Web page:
Peerless Price Released, Bills the Better for It
Peerless Price's successful return to Buffalo should have been an exciting story, not to mention a huge blessing for a criminally impotent offense.
But he barely helped the team and only intermittently, so the potential for a humbled Price to happily serve as the second, still outstanding option has officially vanished with his release.
Along with his flare Price's talent diminished dramatically, and the failure of this experiment means that the Bills are officially the thinnest team of all teams at receiver. But let’s be honest, the same was true even before Price’s second spell.
It's best to remember this receiver for his game-winning, cleats-dragging touchdown catch against Houston in 2006—not just because it’s nice to view Price’s performance in a positive fight, but because the fact is that he didn’t give us much else to remember in his return to the Bills.
Other than a handful of proficient displays, Price did little to stand out. At best he served as a possession-type, low-yardage receiver, averaging a paltry 8.4 yards per catch over his pair of seasons.
Being able to pick up gains like that is useful, but a second wideout able to stretch his side of the field is a far more valuable commodity. Frankly, the outside guy needs to be a deep threat. Spectacle is more important than stability in that location, and Price really didn’t provide much of either.
Ending up on injured reserve last year only made official the sad reality that Price wasn't going to contribute. In the four games he did make, he had just seven catches.
Many thought Price appeared as a shadow of himself during his initial year back in 2006, but in this past season he was utterly ineffective.
He did have some fantastic moments in his Bills career, but about 98 percent of those were in his first stint. Never blessed with afterburner-type speed and a real nonentity as a blocker, Price is the classic example of a player who must rely on better players for his own efficacy. Eric Moulds generated more income for Price than Price himself ever did.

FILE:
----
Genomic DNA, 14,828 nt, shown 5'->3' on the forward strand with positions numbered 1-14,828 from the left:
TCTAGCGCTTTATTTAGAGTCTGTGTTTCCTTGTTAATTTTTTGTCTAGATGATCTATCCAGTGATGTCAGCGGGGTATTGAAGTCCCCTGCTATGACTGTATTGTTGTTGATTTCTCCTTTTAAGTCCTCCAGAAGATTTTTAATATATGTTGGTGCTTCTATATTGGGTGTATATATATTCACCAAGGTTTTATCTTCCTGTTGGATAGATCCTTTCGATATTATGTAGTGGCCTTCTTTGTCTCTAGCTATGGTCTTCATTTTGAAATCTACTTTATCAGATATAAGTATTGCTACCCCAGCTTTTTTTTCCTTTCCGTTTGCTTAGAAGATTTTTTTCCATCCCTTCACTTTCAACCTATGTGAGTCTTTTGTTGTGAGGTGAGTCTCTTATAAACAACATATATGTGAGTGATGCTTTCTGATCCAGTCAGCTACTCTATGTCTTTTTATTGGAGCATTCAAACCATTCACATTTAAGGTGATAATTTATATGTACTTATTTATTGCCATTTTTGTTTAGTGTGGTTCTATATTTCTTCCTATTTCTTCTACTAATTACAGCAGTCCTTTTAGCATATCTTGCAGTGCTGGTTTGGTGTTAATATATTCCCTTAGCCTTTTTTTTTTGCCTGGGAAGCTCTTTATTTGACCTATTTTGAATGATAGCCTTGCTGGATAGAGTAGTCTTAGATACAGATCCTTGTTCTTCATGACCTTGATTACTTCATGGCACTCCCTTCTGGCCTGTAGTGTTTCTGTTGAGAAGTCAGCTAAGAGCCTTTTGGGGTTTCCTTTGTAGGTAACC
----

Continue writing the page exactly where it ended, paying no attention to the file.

As a Falcon, Price didn't have that top guy to distract the defense. Of course, the team was banking on the hope that he would be the primary weapon himself—the worst gamble in Atlanta since New Coke.
He was lost during his brief interlude in Dallas, and has now fallen to complete uselessness; he couldn't get anything going even with Lee Evans lined up on the other side.
Of course Buffalo's offense has a long list of other problems to overcome, and one could argue these flaws affected Price. Then again, he didn't help alleviate those problems, either.
This cut means the Bills are left with exactly one consistently productive receiver on their roster, but that’s essentially the same condition in which the team found itself with Price’s second term.
The difference with his leaving this time is that it's much easier to wish a diminished Price well as he moves along—although the hope that he'll thrive elsewhere is a sad daydream.
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